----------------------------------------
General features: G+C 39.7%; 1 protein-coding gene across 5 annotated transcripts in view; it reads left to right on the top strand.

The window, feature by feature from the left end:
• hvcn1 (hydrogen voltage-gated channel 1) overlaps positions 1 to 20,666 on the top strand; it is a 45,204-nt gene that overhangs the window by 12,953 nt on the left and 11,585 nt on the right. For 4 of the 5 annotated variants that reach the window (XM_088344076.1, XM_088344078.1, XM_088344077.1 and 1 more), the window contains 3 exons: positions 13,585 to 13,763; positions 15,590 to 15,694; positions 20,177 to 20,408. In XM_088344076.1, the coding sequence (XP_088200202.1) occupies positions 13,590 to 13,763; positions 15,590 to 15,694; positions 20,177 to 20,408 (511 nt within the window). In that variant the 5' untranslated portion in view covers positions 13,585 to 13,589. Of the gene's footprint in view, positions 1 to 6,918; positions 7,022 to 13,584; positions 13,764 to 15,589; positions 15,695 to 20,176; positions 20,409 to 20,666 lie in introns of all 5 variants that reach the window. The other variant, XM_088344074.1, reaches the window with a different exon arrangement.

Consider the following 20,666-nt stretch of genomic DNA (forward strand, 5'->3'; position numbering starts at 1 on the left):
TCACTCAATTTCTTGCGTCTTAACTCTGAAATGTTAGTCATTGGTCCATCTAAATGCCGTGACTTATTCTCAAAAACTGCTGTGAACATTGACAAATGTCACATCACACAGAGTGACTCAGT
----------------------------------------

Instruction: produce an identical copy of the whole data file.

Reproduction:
General features: G+C 39.7%; 1 protein-coding gene across 5 annotated transcripts in view; it reads left to right on the top strand.

The window, feature by feature from the left end:
• hvcn1 (hydrogen voltage-gated channel 1) overlaps positions 1 to 20,666 on the top strand; it is a 45,204-nt gene that overhangs the window by 12,953 nt on the left and 11,585 nt on the right. For 4 of the 5 annotated variants that reach the window (XM_088344076.1, XM_088344078.1, XM_088344077.1 and 1 more), the window contains 3 exons: positions 13,585 to 13,763; positions 15,590 to 15,694; positions 20,177 to 20,408. In XM_088344076.1, the coding sequence (XP_088200202.1) occupies positions 13,590 to 13,763; positions 15,590 to 15,694; positions 20,177 to 20,408 (511 nt within the window). In that variant the 5' untranslated portion in view covers positions 13,585 to 13,589. Of the gene's footprint in view, positions 1 to 6,918; positions 7,022 to 13,584; positions 13,764 to 15,589; positions 15,695 to 20,176; positions 20,409 to 20,666 lie in introns of all 5 variants that reach the window. The other variant, XM_088344074.1, reaches the window with a different exon arrangement.

Consider the following 20,666-nt stretch of genomic DNA (forward strand, 5'->3'; position numbering starts at 1 on the left):
TCACTCAATTTCTTGCGTCTTAACTCTGAAATGTTAGTCATTGGTCCATCTAAATGCCGTGACTTATTCTCAAAAACTGCTGTGAACATTGACAAATGTCACATCACACAGAGTGACTCAGT